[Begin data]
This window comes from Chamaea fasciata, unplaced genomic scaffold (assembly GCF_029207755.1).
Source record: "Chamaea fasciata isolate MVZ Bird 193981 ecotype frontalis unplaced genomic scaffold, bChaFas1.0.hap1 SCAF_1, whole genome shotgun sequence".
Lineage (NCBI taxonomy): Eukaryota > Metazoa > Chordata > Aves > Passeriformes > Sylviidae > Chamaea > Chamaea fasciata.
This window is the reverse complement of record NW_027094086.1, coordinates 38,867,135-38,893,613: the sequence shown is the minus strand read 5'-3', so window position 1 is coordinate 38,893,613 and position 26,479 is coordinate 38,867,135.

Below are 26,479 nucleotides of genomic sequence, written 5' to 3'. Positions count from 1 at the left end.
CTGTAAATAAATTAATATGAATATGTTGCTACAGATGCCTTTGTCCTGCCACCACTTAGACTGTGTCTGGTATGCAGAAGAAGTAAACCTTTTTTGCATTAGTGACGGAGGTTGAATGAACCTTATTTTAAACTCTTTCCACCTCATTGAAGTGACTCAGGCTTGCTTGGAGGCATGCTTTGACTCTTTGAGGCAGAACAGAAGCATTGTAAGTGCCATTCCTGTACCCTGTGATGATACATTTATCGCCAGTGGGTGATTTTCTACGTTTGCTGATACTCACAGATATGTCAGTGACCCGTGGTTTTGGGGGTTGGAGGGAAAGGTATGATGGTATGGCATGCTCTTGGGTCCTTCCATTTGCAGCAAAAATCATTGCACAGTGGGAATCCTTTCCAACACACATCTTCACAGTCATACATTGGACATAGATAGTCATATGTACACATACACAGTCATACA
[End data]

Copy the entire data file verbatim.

This window comes from Chamaea fasciata, unplaced genomic scaffold (assembly GCF_029207755.1).
Source record: "Chamaea fasciata isolate MVZ Bird 193981 ecotype frontalis unplaced genomic scaffold, bChaFas1.0.hap1 SCAF_1, whole genome shotgun sequence".
Lineage (NCBI taxonomy): Eukaryota > Metazoa > Chordata > Aves > Passeriformes > Sylviidae > Chamaea > Chamaea fasciata.
This window is the reverse complement of record NW_027094086.1, coordinates 38,867,135-38,893,613: the sequence shown is the minus strand read 5'-3', so window position 1 is coordinate 38,893,613 and position 26,479 is coordinate 38,867,135.

Below are 26,479 nucleotides of genomic sequence, written 5' to 3'. Positions count from 1 at the left end.
CTGTAAATAAATTAATATGAATATGTTGCTACAGATGCCTTTGTCCTGCCACCACTTAGACTGTGTCTGGTATGCAGAAGAAGTAAACCTTTTTTGCATTAGTGACGGAGGTTGAATGAACCTTATTTTAAACTCTTTCCACCTCATTGAAGTGACTCAGGCTTGCTTGGAGGCATGCTTTGACTCTTTGAGGCAGAACAGAAGCATTGTAAGTGCCATTCCTGTACCCTGTGATGATACATTTATCGCCAGTGGGTGATTTTCTACGTTTGCTGATACTCACAGATATGTCAGTGACCCGTGGTTTTGGGGGTTGGAGGGAAAGGTATGATGGTATGGCATGCTCTTGGGTCCTTCCATTTGCAGCAAAAATCATTGCACAGTGGGAATCCTTTCCAACACACATCTTCACAGTCATACATTGGACATAGATAGTCATATGTACACATACACAGTCATACA